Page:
This system incorporates thermal storage material (has the ability to collect and radiate heat), the position of windows or openings, and the direction of the house in accordance to the sun. The objective is to raise or maintain thermal mass – the heat capacity of a building and its material. Material such as concrete, rocks, adobe, or brick are often considered ideal material to create this.There are three types of passive heating systems: direct, indirect, and isolated gain systems.

1. Direct Gain Design

According a Word IQ.com article, a direct gain design collects and stores heat during the day. At night the system radiates its stored heat into the living room. Usually, this type works when the surface of the roof or the walls is in direct sunlight.

A direct gain, according to the article, can exist within the confines of a structure. About ½ to 2/3 of the total interior surface area can be constructed with heat storing materials. Floors, ceilings, and walls—especially those built with concrete, adobe and brick - are ideal areas for heat to collect.

For maximum direct gain in the interior, a water wall is often a good choice. It will radiate the heat into a room at night after a day of direct sunlight. For this to work however, it has to be in a place where the sun’s rays can affect this process.

2. Indirect Gain System

According to the website, ArizonaSolarCenter.org, indirect gain systems use “basic elements of collection and storage of heat in combination with the convection process” to generate heat.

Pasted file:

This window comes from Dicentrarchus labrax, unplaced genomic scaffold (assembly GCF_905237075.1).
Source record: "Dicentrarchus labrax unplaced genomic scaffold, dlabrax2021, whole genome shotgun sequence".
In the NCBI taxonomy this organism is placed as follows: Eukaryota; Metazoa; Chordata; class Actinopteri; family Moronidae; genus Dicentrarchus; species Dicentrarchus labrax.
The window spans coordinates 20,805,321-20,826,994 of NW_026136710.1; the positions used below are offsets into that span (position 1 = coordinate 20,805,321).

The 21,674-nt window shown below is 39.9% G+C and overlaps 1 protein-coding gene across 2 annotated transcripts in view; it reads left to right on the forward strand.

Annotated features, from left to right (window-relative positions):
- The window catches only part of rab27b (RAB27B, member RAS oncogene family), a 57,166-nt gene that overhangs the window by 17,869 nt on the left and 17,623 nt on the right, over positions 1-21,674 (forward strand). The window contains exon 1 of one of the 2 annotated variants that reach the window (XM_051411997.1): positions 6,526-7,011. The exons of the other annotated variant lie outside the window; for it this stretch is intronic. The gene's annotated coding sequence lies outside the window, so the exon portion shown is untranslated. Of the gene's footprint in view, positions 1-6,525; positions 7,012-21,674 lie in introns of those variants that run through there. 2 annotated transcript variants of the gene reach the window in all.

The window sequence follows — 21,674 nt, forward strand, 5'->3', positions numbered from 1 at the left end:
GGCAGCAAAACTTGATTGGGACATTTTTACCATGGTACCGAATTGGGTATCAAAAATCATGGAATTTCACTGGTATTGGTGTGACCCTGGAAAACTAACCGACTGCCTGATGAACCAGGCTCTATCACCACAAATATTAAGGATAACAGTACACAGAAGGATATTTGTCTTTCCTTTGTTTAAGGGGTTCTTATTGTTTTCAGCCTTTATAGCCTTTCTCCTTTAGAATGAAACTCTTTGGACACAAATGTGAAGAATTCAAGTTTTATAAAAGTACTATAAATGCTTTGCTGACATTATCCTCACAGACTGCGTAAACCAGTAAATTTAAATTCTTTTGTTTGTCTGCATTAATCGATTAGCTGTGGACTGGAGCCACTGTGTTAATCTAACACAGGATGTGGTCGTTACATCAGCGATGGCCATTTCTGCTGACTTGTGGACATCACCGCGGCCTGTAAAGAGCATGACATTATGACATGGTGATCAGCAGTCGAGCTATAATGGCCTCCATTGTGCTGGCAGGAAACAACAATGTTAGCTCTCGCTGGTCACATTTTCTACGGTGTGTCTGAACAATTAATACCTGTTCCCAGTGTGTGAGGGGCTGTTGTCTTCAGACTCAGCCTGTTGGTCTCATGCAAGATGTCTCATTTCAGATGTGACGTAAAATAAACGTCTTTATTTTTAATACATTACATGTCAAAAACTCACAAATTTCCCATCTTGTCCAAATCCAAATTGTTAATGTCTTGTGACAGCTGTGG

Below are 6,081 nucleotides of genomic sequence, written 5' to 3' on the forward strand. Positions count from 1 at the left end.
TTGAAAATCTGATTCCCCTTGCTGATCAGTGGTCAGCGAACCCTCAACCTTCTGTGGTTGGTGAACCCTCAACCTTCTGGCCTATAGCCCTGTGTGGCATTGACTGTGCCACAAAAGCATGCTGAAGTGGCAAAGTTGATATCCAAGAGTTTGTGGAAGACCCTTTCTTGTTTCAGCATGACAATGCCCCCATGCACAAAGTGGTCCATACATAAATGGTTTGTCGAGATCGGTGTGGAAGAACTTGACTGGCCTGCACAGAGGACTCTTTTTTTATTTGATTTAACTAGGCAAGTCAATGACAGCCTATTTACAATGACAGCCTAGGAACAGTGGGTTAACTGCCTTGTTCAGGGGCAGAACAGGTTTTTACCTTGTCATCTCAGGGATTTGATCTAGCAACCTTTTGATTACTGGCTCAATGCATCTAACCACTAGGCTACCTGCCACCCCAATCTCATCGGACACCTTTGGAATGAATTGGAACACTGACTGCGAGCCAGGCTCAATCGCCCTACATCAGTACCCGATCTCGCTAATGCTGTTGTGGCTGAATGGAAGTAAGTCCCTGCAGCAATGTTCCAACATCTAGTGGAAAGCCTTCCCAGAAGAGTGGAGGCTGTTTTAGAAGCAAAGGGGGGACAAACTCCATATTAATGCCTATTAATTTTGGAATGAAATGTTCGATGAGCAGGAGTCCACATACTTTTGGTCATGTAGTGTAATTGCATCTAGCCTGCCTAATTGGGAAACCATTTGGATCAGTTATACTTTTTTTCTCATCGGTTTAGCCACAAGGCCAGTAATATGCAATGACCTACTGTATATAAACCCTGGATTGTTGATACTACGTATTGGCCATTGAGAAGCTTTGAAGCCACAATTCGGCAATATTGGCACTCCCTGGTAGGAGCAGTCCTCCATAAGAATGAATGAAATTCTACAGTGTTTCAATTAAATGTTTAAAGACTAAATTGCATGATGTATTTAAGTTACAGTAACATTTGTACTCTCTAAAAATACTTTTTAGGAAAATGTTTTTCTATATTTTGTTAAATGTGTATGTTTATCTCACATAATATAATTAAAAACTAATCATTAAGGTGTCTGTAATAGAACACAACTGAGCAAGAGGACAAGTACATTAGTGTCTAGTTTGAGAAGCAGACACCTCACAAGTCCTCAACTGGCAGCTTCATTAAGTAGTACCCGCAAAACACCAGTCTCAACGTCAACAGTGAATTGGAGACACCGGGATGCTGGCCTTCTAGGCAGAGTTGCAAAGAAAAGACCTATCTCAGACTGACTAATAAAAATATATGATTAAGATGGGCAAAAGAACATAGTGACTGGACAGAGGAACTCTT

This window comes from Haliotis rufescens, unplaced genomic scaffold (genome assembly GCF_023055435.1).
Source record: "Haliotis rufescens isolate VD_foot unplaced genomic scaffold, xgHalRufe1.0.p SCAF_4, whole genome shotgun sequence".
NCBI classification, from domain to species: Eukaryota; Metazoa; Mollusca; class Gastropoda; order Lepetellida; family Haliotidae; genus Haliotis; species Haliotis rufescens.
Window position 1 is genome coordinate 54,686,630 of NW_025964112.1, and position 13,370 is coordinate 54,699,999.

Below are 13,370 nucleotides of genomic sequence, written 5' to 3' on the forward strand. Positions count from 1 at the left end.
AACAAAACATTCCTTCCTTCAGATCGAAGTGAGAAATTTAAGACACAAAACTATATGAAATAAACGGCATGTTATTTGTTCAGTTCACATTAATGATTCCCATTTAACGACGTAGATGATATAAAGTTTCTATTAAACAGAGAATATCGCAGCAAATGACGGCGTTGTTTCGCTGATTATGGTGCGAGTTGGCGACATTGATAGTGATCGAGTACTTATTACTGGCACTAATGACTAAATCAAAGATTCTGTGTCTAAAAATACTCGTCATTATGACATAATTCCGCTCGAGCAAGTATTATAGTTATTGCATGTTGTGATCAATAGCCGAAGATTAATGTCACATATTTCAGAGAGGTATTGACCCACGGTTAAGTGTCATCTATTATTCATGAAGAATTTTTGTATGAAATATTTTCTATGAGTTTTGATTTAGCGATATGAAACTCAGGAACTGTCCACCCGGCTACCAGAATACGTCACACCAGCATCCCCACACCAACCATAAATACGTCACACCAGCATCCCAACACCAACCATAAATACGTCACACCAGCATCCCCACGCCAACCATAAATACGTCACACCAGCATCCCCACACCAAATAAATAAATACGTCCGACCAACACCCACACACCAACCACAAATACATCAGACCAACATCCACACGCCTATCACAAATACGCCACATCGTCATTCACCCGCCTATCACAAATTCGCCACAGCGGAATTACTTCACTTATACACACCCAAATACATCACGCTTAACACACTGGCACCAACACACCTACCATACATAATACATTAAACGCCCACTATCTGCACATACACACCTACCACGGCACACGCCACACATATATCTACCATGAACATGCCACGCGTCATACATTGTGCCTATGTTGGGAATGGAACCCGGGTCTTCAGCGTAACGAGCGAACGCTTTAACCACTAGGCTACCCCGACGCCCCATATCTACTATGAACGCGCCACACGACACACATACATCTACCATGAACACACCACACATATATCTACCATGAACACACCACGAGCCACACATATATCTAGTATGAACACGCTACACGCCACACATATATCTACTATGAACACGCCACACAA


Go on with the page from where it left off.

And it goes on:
Dark colors or black paint are often used on the surface of a thermal storage wall, window or floor. It collects the rays passing through the window and then radiates its heat.

This writer’s father made such a device. It was a portable solar water heater.

3. Isolated Gain System

Finally, there’s the isolated gain system. This particular design uses a fluid to collect heat in a flat plate collector that happens to be attached to a structure. The heat it produces is transferred through pipes or tubes, creating a natural convection.

This system can be used to heat a room or open space within a house. Also, this system can be used in a stand-alone system. This writer’s father made such a device. It was a portable solar water heater. It used a combination of black material, Plexiglas, and tubes to create a natural convection of heated water (which, by the way, was used to brew coffee or tea).

*******

Active heating systems can be affixed to something and be totally separate from the structure. Passive heating systems are usually built into the structure and don’t need the help of mechanical devices.

These systems have many advantages for the consumers. They can save money on heating (in some extreme cases, even make money for the homeowner). Active heating systems are becoming cheaper to buy and use, while the passive heating system cuts down on electricity while retaining a home’s aesthetics.

Source

© 2016 Dean Traylor